All of a sudden, the city seems to be waking up. There’s lots of good stuff happening now, or soon – so make space in your diaries. Especially for the next show at the Bluecoat. Double Act: Art and Comedy is one of those curious ideas that makes you wonder – why has no-one looked at this before?
Curated by artists David Campbell and Mark Durden, founding members of the artists’ group Common Culture and studio holders at Bluecoat, the exhibition and series of events looks at the intersection of humour and art. What intersection? Well, sure, there are some retrospectives (cough Hirst)that make you think: are you having a laugh? But Double Act takes a more forensic approach. Within, 16 artists have been asked to ruminate on just what humour brings to the often po-faced world of contemporary art. From cheap laughs to rarefied wit, they’ve found the funny bone in the most surprising of places. And, coming from a city that loves to put knickers and hula skirts on Crosby’s Gormleys, we’re not afraid of laughing in the face of conceptual art. And long may that continue.
Maurice Doherty’s neon sign spells out the phrase ‘I slept with the curator to get this show’, using humour to undermine the assumed impartialities that lie behind curators’ choices to show some artists rather than others. Gemma Marmalade’s photographs from her 2015 Seed Series (Green-Fingered), which give a new twist to the well-used joke of funny-looking vegetables by suggesting a relationship between female gardeners’ sexuality and the size of their crop. Oo-er, missus. Etc.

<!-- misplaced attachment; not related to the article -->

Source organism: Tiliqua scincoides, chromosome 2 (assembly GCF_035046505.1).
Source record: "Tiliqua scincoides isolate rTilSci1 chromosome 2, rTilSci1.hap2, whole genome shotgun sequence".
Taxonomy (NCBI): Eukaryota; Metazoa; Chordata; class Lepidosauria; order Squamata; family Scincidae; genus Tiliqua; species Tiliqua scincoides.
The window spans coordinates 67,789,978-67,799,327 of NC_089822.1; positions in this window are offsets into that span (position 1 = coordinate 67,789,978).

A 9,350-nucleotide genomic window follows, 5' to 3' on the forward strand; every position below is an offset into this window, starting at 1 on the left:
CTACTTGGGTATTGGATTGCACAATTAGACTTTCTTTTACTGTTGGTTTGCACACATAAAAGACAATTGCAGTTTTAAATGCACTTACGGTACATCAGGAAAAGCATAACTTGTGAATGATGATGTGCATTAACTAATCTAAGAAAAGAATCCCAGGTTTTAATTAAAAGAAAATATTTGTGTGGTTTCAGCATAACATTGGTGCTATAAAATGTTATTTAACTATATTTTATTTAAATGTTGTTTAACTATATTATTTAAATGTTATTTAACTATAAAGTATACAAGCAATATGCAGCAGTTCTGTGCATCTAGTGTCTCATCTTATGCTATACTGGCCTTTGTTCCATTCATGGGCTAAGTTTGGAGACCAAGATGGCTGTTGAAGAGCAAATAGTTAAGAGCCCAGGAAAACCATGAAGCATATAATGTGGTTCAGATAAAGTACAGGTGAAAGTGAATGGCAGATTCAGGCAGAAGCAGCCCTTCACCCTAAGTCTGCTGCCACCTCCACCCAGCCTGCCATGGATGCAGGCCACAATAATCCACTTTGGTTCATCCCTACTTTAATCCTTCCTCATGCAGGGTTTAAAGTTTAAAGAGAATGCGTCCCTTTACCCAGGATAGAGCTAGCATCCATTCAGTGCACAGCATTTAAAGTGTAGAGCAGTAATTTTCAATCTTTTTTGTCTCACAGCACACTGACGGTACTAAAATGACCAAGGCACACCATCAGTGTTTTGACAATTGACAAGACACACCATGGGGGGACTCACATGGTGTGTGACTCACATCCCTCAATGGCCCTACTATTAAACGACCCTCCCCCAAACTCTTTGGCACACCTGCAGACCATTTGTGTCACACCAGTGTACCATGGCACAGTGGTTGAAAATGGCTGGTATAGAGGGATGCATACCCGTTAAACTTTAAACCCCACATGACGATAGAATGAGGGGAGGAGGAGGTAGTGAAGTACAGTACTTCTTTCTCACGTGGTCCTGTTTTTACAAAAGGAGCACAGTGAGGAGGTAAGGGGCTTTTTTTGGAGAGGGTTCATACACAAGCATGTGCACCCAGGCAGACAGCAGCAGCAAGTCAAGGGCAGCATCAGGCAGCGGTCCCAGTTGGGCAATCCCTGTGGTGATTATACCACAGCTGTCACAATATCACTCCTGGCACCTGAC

“We’re fascinated with comedy because of its capacity to cut through the often pretentious and serious nature of art,” Campbell and Durden tell us. “Humour opens up new critical ways
of engaging with the world.”
“As part of our spring season of events Bluecoat is also extending the theme of comedy to other art forms beyond the visual,” says Marie-Anne McQuay, Head of Programme at Bluecoat. “We’re staging comedy from the Arab world, a symposium on physical theatre and readings by writers meditating on the darker side of humour.”
To explore its theme of duality, the exhibition will itself be a ‘double act’ and will take place at two venues; Bluecoat, Liverpool and The MAC, Belfast. Ok, as a duo, that’s not up there with Morecambe and Wise, but maybe they’ll have the last laugh…
Double Act: Art and Comedy
9 April – 19 June